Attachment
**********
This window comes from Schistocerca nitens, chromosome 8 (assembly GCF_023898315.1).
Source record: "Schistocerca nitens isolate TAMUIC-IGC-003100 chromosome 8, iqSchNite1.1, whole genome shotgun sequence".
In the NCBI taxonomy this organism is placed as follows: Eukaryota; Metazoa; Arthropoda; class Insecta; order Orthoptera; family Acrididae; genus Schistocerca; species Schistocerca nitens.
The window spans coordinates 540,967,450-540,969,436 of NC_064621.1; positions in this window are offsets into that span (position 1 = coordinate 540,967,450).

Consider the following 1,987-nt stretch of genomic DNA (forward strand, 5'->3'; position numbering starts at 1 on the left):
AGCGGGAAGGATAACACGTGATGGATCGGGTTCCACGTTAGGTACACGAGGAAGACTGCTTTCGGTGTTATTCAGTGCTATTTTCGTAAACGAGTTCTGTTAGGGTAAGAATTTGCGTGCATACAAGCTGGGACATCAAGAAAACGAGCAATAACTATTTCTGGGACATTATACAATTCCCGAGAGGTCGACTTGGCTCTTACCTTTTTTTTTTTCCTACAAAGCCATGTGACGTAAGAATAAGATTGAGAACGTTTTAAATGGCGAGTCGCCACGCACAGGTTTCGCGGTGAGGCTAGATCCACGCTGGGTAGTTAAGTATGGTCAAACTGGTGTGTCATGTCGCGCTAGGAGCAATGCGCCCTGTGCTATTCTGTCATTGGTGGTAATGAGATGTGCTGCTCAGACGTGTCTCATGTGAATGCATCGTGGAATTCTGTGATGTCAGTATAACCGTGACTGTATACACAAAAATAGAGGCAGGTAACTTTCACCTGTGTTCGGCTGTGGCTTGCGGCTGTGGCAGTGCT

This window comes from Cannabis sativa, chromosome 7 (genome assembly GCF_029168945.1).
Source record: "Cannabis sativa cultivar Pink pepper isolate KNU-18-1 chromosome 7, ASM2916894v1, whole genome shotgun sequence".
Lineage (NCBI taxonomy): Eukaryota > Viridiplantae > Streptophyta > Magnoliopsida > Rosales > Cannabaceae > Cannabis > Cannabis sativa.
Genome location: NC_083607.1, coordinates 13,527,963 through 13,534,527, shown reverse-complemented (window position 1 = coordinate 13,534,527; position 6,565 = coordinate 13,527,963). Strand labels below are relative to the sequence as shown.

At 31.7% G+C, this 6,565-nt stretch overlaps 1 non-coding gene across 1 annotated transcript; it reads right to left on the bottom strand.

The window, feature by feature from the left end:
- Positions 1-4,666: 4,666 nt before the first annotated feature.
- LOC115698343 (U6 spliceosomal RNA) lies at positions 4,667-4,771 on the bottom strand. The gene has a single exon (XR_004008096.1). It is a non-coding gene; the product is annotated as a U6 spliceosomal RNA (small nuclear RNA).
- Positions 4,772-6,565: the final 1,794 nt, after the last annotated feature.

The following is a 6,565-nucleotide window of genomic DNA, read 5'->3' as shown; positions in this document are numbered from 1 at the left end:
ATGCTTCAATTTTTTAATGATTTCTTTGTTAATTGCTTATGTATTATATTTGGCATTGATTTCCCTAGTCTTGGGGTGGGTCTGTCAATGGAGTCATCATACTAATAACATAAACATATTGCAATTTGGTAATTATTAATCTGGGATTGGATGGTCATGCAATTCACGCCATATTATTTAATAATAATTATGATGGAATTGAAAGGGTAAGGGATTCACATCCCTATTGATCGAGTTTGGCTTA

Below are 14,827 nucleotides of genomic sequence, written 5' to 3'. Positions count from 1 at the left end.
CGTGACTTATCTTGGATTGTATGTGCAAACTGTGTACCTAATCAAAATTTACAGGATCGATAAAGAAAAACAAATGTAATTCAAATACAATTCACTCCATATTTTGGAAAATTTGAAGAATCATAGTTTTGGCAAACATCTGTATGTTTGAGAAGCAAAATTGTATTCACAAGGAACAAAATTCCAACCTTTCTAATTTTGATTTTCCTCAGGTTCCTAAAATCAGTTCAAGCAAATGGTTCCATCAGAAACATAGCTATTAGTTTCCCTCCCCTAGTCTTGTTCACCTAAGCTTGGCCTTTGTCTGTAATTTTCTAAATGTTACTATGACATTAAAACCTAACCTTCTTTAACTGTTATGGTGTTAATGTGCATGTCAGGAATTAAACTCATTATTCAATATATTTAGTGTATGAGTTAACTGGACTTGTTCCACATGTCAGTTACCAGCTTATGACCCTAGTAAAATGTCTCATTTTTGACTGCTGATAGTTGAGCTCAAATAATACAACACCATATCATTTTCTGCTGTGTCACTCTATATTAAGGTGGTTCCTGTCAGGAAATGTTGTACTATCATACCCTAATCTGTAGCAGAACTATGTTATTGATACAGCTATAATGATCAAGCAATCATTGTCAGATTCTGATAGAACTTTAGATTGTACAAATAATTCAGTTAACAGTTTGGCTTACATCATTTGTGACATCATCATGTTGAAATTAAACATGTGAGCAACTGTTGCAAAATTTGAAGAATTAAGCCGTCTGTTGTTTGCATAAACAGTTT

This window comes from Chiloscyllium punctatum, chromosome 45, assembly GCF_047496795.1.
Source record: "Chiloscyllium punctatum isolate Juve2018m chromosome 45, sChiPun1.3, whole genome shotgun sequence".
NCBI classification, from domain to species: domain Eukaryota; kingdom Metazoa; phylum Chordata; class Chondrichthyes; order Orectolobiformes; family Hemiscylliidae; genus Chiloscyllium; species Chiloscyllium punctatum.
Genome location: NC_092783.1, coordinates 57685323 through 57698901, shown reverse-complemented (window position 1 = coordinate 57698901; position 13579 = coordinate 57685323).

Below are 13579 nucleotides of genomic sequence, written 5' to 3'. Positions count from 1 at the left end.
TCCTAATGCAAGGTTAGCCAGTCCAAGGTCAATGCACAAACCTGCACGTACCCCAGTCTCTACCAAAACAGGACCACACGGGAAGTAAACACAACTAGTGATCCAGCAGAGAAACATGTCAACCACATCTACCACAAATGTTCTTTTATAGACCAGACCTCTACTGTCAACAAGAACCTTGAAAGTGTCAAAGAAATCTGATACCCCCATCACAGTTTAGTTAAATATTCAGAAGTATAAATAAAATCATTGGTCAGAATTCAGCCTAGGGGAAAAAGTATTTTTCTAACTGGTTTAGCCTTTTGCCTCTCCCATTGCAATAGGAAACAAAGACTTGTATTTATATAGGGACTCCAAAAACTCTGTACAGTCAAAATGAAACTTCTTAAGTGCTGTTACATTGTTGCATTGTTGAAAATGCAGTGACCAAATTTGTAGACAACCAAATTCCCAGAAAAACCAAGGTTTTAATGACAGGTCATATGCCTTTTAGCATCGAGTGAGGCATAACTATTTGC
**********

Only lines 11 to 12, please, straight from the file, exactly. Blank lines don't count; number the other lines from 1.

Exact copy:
At 31.7% G+C, this 6,565-nt stretch overlaps 1 non-coding gene across 1 annotated transcript; it reads right to left on the bottom strand.

The window, feature by feature from the left end: